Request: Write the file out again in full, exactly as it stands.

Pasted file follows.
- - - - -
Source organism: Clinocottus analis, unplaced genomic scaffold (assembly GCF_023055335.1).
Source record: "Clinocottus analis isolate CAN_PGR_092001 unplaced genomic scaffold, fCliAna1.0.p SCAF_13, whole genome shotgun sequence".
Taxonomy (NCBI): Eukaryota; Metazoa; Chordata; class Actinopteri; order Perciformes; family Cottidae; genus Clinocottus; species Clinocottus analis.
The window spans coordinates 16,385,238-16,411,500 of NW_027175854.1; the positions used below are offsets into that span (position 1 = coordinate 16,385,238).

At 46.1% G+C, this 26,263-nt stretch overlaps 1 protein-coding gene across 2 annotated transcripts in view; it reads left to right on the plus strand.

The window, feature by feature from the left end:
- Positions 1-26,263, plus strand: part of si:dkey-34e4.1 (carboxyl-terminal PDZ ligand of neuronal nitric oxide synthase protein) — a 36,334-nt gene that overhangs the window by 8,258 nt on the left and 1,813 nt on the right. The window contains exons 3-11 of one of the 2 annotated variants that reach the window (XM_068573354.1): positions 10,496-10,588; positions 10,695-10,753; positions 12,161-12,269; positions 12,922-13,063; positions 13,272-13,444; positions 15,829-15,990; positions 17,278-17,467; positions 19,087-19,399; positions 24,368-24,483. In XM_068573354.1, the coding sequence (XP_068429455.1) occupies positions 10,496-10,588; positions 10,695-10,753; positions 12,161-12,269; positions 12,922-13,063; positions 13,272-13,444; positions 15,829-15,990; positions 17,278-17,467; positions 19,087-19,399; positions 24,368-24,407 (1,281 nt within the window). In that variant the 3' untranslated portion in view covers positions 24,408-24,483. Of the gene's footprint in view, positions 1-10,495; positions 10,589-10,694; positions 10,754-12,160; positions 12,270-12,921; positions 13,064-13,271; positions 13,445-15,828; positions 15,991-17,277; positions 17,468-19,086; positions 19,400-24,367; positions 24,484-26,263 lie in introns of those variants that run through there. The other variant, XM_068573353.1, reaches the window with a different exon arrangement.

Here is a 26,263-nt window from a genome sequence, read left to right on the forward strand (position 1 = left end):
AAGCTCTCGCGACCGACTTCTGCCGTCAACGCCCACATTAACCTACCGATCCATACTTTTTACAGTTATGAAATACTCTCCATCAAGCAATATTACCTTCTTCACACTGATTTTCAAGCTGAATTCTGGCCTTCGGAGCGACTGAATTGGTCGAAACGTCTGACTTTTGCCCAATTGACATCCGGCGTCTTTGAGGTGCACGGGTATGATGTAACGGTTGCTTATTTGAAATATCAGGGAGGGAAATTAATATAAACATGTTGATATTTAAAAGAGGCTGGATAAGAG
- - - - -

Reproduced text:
Source organism: Clinocottus analis, unplaced genomic scaffold (assembly GCF_023055335.1).
Source record: "Clinocottus analis isolate CAN_PGR_092001 unplaced genomic scaffold, fCliAna1.0.p SCAF_13, whole genome shotgun sequence".
Taxonomy (NCBI): Eukaryota; Metazoa; Chordata; class Actinopteri; order Perciformes; family Cottidae; genus Clinocottus; species Clinocottus analis.
The window spans coordinates 16,385,238-16,411,500 of NW_027175854.1; the positions used below are offsets into that span (position 1 = coordinate 16,385,238).

At 46.1% G+C, this 26,263-nt stretch overlaps 1 protein-coding gene across 2 annotated transcripts in view; it reads left to right on the plus strand.

The window, feature by feature from the left end:
- Positions 1-26,263, plus strand: part of si:dkey-34e4.1 (carboxyl-terminal PDZ ligand of neuronal nitric oxide synthase protein) — a 36,334-nt gene that overhangs the window by 8,258 nt on the left and 1,813 nt on the right. The window contains exons 3-11 of one of the 2 annotated variants that reach the window (XM_068573354.1): positions 10,496-10,588; positions 10,695-10,753; positions 12,161-12,269; positions 12,922-13,063; positions 13,272-13,444; positions 15,829-15,990; positions 17,278-17,467; positions 19,087-19,399; positions 24,368-24,483. In XM_068573354.1, the coding sequence (XP_068429455.1) occupies positions 10,496-10,588; positions 10,695-10,753; positions 12,161-12,269; positions 12,922-13,063; positions 13,272-13,444; positions 15,829-15,990; positions 17,278-17,467; positions 19,087-19,399; positions 24,368-24,407 (1,281 nt within the window). In that variant the 3' untranslated portion in view covers positions 24,408-24,483. Of the gene's footprint in view, positions 1-10,495; positions 10,589-10,694; positions 10,754-12,160; positions 12,270-12,921; positions 13,064-13,271; positions 13,445-15,828; positions 15,991-17,277; positions 17,468-19,086; positions 19,400-24,367; positions 24,484-26,263 lie in introns of those variants that run through there. The other variant, XM_068573353.1, reaches the window with a different exon arrangement.

Here is a 26,263-nt window from a genome sequence, read left to right on the forward strand (position 1 = left end):
AAGCTCTCGCGACCGACTTCTGCCGTCAACGCCCACATTAACCTACCGATCCATACTTTTTACAGTTATGAAATACTCTCCATCAAGCAATATTACCTTCTTCACACTGATTTTCAAGCTGAATTCTGGCCTTCGGAGCGACTGAATTGGTCGAAACGTCTGACTTTTGCCCAATTGACATCCGGCGTCTTTGAGGTGCACGGGTATGATGTAACGGTTGCTTATTTGAAATATCAGGGAGGGAAATTAATATAAACATGTTGATATTTAAAAGAGGCTGGATAAGAG